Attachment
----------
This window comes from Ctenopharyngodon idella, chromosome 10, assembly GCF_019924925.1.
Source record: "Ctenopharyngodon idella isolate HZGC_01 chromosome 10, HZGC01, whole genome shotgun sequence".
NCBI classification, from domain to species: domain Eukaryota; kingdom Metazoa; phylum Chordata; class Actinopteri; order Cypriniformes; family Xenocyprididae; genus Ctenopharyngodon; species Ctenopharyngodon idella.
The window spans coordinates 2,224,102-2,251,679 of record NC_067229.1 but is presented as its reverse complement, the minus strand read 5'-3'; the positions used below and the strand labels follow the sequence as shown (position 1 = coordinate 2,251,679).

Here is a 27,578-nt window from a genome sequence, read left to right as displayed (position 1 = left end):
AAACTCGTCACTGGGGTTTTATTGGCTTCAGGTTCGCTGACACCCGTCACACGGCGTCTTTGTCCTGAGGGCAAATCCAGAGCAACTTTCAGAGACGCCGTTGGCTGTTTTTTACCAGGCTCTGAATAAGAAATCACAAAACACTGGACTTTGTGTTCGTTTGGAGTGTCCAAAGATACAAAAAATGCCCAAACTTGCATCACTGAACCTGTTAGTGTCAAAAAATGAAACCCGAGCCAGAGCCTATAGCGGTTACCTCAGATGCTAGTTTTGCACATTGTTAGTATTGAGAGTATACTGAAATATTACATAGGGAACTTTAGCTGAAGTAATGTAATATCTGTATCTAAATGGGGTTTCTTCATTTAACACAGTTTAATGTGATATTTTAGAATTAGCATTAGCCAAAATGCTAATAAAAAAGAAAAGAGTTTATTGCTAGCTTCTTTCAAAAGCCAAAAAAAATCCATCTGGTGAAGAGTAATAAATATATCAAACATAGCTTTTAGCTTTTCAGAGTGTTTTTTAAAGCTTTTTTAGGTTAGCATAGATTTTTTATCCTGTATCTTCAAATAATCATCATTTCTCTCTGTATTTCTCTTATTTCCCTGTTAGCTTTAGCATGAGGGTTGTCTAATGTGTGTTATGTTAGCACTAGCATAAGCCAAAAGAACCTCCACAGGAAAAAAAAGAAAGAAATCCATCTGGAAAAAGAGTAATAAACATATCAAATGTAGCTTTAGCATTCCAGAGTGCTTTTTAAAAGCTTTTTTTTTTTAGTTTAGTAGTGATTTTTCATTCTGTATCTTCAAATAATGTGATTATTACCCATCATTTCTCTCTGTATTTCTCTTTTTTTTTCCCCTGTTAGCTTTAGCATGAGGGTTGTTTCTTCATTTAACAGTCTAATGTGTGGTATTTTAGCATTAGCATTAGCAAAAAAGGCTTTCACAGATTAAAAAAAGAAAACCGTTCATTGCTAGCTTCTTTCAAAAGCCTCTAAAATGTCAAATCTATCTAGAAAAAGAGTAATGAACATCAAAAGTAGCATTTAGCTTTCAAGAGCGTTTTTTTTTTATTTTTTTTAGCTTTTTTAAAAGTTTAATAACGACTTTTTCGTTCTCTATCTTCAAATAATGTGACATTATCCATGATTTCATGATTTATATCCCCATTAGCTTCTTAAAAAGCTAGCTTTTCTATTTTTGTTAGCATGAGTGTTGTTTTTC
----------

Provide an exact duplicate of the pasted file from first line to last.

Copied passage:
This window comes from Ctenopharyngodon idella, chromosome 10, assembly GCF_019924925.1.
Source record: "Ctenopharyngodon idella isolate HZGC_01 chromosome 10, HZGC01, whole genome shotgun sequence".
NCBI classification, from domain to species: domain Eukaryota; kingdom Metazoa; phylum Chordata; class Actinopteri; order Cypriniformes; family Xenocyprididae; genus Ctenopharyngodon; species Ctenopharyngodon idella.
The window spans coordinates 2,224,102-2,251,679 of record NC_067229.1 but is presented as its reverse complement, the minus strand read 5'-3'; the positions used below and the strand labels follow the sequence as shown (position 1 = coordinate 2,251,679).

Here is a 27,578-nt window from a genome sequence, read left to right as displayed (position 1 = left end):
AAACTCGTCACTGGGGTTTTATTGGCTTCAGGTTCGCTGACACCCGTCACACGGCGTCTTTGTCCTGAGGGCAAATCCAGAGCAACTTTCAGAGACGCCGTTGGCTGTTTTTTACCAGGCTCTGAATAAGAAATCACAAAACACTGGACTTTGTGTTCGTTTGGAGTGTCCAAAGATACAAAAAATGCCCAAACTTGCATCACTGAACCTGTTAGTGTCAAAAAATGAAACCCGAGCCAGAGCCTATAGCGGTTACCTCAGATGCTAGTTTTGCACATTGTTAGTATTGAGAGTATACTGAAATATTACATAGGGAACTTTAGCTGAAGTAATGTAATATCTGTATCTAAATGGGGTTTCTTCATTTAACACAGTTTAATGTGATATTTTAGAATTAGCATTAGCCAAAATGCTAATAAAAAAGAAAAGAGTTTATTGCTAGCTTCTTTCAAAAGCCAAAAAAAATCCATCTGGTGAAGAGTAATAAATATATCAAACATAGCTTTTAGCTTTTCAGAGTGTTTTTTAAAGCTTTTTTAGGTTAGCATAGATTTTTTATCCTGTATCTTCAAATAATCATCATTTCTCTCTGTATTTCTCTTATTTCCCTGTTAGCTTTAGCATGAGGGTTGTCTAATGTGTGTTATGTTAGCACTAGCATAAGCCAAAAGAACCTCCACAGGAAAAAAAAGAAAGAAATCCATCTGGAAAAAGAGTAATAAACATATCAAATGTAGCTTTAGCATTCCAGAGTGCTTTTTAAAAGCTTTTTTTTTTTAGTTTAGTAGTGATTTTTCATTCTGTATCTTCAAATAATGTGATTATTACCCATCATTTCTCTCTGTATTTCTCTTTTTTTTTCCCCTGTTAGCTTTAGCATGAGGGTTGTTTCTTCATTTAACAGTCTAATGTGTGGTATTTTAGCATTAGCATTAGCAAAAAAGGCTTTCACAGATTAAAAAAAGAAAACCGTTCATTGCTAGCTTCTTTCAAAAGCCTCTAAAATGTCAAATCTATCTAGAAAAAGAGTAATGAACATCAAAAGTAGCATTTAGCTTTCAAGAGCGTTTTTTTTTTATTTTTTTTAGCTTTTTTAAAAGTTTAATAACGACTTTTTCGTTCTCTATCTTCAAATAATGTGACATTATCCATGATTTCATGATTTATATCCCCATTAGCTTCTTAAAAAGCTAGCTTTTCTATTTTTGTTAGCATGAGTGTTGTTTTTC